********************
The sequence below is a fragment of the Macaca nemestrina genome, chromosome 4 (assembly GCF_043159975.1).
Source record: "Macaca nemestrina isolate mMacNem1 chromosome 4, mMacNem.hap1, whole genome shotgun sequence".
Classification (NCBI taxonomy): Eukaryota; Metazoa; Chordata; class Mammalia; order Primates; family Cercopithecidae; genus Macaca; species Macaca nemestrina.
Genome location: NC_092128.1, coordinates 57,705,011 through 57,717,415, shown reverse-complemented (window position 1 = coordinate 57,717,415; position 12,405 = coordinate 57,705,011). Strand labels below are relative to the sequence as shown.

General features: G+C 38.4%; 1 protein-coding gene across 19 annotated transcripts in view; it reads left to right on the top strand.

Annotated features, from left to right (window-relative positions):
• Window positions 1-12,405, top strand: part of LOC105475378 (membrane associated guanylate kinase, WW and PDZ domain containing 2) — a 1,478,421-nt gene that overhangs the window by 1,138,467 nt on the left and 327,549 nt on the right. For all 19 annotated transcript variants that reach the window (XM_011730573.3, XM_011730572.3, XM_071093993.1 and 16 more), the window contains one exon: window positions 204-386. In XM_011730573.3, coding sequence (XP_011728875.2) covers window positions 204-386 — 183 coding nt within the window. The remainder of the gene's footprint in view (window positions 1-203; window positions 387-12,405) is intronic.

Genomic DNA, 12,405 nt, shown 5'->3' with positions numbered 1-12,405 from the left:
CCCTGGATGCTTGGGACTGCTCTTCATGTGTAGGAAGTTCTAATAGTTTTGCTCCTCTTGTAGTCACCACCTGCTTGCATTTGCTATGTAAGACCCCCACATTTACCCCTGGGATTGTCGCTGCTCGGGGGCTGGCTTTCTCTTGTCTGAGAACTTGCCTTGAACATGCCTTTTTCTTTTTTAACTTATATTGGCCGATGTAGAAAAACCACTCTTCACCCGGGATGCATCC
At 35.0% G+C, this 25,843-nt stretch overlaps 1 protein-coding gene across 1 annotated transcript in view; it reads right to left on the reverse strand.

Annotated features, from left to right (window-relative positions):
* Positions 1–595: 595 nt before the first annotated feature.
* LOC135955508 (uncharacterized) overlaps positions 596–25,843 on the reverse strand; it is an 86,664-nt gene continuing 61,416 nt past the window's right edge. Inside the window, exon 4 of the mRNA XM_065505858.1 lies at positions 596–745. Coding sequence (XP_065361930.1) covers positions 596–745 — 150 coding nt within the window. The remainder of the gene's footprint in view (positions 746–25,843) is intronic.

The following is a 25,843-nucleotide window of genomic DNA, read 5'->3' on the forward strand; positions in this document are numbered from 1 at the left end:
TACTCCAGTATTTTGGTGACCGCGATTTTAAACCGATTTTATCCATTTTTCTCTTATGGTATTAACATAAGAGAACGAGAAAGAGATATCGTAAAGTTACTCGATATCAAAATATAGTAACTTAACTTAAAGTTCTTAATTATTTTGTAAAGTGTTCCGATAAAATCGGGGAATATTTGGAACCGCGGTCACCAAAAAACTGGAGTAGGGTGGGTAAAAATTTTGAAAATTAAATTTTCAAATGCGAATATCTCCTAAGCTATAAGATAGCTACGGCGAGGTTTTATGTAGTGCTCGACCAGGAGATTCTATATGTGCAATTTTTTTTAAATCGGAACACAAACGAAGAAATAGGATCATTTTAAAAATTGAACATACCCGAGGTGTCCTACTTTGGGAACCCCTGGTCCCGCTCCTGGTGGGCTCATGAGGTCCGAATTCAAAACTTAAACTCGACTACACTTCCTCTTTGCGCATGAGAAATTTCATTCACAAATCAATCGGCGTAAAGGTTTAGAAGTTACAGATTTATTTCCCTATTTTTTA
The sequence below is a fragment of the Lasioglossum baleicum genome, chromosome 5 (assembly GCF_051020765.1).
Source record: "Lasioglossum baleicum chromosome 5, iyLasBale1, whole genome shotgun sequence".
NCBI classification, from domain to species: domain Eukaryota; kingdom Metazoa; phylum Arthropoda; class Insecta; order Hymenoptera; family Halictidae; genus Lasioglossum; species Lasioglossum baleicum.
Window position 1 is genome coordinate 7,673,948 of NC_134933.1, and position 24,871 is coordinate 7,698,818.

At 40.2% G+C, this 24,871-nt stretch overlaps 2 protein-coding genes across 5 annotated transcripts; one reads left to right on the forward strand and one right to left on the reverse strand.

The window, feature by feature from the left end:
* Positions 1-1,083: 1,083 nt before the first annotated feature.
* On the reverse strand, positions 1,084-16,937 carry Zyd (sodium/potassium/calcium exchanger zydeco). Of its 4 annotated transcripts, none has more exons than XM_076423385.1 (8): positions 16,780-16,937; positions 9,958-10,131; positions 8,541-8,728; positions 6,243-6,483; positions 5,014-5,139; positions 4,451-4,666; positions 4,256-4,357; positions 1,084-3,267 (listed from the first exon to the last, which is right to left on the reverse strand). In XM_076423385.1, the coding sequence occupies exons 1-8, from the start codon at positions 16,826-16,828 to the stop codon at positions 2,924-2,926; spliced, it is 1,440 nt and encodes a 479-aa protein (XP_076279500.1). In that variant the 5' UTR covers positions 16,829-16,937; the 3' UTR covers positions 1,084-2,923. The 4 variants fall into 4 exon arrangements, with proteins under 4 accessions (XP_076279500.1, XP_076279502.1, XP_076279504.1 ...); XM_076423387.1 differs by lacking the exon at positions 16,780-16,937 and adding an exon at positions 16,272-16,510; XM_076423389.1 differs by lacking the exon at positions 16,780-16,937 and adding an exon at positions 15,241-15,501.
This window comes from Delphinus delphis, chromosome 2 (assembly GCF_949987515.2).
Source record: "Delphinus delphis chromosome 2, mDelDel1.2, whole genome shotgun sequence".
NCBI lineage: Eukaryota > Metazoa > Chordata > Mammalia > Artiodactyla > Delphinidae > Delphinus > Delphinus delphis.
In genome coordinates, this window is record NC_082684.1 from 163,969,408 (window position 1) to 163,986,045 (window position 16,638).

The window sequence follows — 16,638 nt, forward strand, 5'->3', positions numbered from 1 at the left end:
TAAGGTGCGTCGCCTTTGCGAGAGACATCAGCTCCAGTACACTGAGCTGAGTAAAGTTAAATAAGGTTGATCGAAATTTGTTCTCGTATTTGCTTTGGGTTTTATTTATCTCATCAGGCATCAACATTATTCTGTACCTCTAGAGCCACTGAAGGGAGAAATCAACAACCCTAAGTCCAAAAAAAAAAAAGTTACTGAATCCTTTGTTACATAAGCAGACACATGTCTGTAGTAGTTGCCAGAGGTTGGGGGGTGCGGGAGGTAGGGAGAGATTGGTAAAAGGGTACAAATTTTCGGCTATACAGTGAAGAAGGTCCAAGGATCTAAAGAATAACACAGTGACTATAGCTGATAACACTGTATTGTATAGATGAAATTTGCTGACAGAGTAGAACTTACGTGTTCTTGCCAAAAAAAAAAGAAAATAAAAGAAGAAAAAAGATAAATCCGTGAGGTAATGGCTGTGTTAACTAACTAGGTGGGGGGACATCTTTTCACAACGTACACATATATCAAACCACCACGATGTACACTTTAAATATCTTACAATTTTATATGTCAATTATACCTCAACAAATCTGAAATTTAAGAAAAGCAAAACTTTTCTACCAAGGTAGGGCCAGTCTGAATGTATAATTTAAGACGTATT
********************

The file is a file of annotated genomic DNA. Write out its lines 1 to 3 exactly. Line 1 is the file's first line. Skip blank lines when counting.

The sequence below is a fragment of the Macaca nemestrina genome, chromosome 4 (assembly GCF_043159975.1).
Source record: "Macaca nemestrina isolate mMacNem1 chromosome 4, mMacNem.hap1, whole genome shotgun sequence".
Classification (NCBI taxonomy): Eukaryota; Metazoa; Chordata; class Mammalia; order Primates; family Cercopithecidae; genus Macaca; species Macaca nemestrina.